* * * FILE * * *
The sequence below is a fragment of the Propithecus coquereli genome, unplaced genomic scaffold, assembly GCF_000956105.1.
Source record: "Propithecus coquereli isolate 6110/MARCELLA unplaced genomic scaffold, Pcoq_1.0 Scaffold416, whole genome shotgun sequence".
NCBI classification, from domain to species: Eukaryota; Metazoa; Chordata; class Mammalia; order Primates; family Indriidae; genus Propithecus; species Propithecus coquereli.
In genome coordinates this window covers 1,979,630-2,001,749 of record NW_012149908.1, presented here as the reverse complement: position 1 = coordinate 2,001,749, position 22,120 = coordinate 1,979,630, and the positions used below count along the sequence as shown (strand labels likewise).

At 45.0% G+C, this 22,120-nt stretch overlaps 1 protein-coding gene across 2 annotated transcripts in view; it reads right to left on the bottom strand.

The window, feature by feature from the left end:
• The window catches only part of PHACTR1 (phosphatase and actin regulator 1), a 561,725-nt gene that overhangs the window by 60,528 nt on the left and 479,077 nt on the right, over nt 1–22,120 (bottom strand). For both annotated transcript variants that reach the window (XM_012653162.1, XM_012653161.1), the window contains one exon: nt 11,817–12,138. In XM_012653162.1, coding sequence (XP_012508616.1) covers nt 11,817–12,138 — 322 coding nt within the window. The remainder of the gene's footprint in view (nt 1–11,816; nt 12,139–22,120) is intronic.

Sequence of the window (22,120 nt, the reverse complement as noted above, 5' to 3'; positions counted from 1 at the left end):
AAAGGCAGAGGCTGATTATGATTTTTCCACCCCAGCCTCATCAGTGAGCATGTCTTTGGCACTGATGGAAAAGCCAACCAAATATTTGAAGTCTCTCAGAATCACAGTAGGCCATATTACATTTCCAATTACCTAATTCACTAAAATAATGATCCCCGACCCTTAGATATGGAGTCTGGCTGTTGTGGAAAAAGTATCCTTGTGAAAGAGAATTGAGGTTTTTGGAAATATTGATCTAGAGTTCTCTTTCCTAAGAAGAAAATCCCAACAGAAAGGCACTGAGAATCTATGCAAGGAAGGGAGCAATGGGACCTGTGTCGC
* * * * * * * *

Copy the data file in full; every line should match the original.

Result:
The sequence below is a fragment of the Propithecus coquereli genome, unplaced genomic scaffold, assembly GCF_000956105.1.
Source record: "Propithecus coquereli isolate 6110/MARCELLA unplaced genomic scaffold, Pcoq_1.0 Scaffold416, whole genome shotgun sequence".
NCBI classification, from domain to species: Eukaryota; Metazoa; Chordata; class Mammalia; order Primates; family Indriidae; genus Propithecus; species Propithecus coquereli.
In genome coordinates this window covers 1,979,630-2,001,749 of record NW_012149908.1, presented here as the reverse complement: position 1 = coordinate 2,001,749, position 22,120 = coordinate 1,979,630, and the positions used below count along the sequence as shown (strand labels likewise).

At 45.0% G+C, this 22,120-nt stretch overlaps 1 protein-coding gene across 2 annotated transcripts in view; it reads right to left on the bottom strand.

The window, feature by feature from the left end:
• The window catches only part of PHACTR1 (phosphatase and actin regulator 1), a 561,725-nt gene that overhangs the window by 60,528 nt on the left and 479,077 nt on the right, over nt 1–22,120 (bottom strand). For both annotated transcript variants that reach the window (XM_012653162.1, XM_012653161.1), the window contains one exon: nt 11,817–12,138. In XM_012653162.1, coding sequence (XP_012508616.1) covers nt 11,817–12,138 — 322 coding nt within the window. The remainder of the gene's footprint in view (nt 1–11,816; nt 12,139–22,120) is intronic.

Sequence of the window (22,120 nt, the reverse complement as noted above, 5' to 3'; positions counted from 1 at the left end):
AAAGGCAGAGGCTGATTATGATTTTTCCACCCCAGCCTCATCAGTGAGCATGTCTTTGGCACTGATGGAAAAGCCAACCAAATATTTGAAGTCTCTCAGAATCACAGTAGGCCATATTACATTTCCAATTACCTAATTCACTAAAATAATGATCCCCGACCCTTAGATATGGAGTCTGGCTGTTGTGGAAAAAGTATCCTTGTGAAAGAGAATTGAGGTTTTTGGAAATATTGATCTAGAGTTCTCTTTCCTAAGAAGAAAATCCCAACAGAAAGGCACTGAGAATCTATGCAAGGAAGGGAGCAATGGGACCTGTGTCGC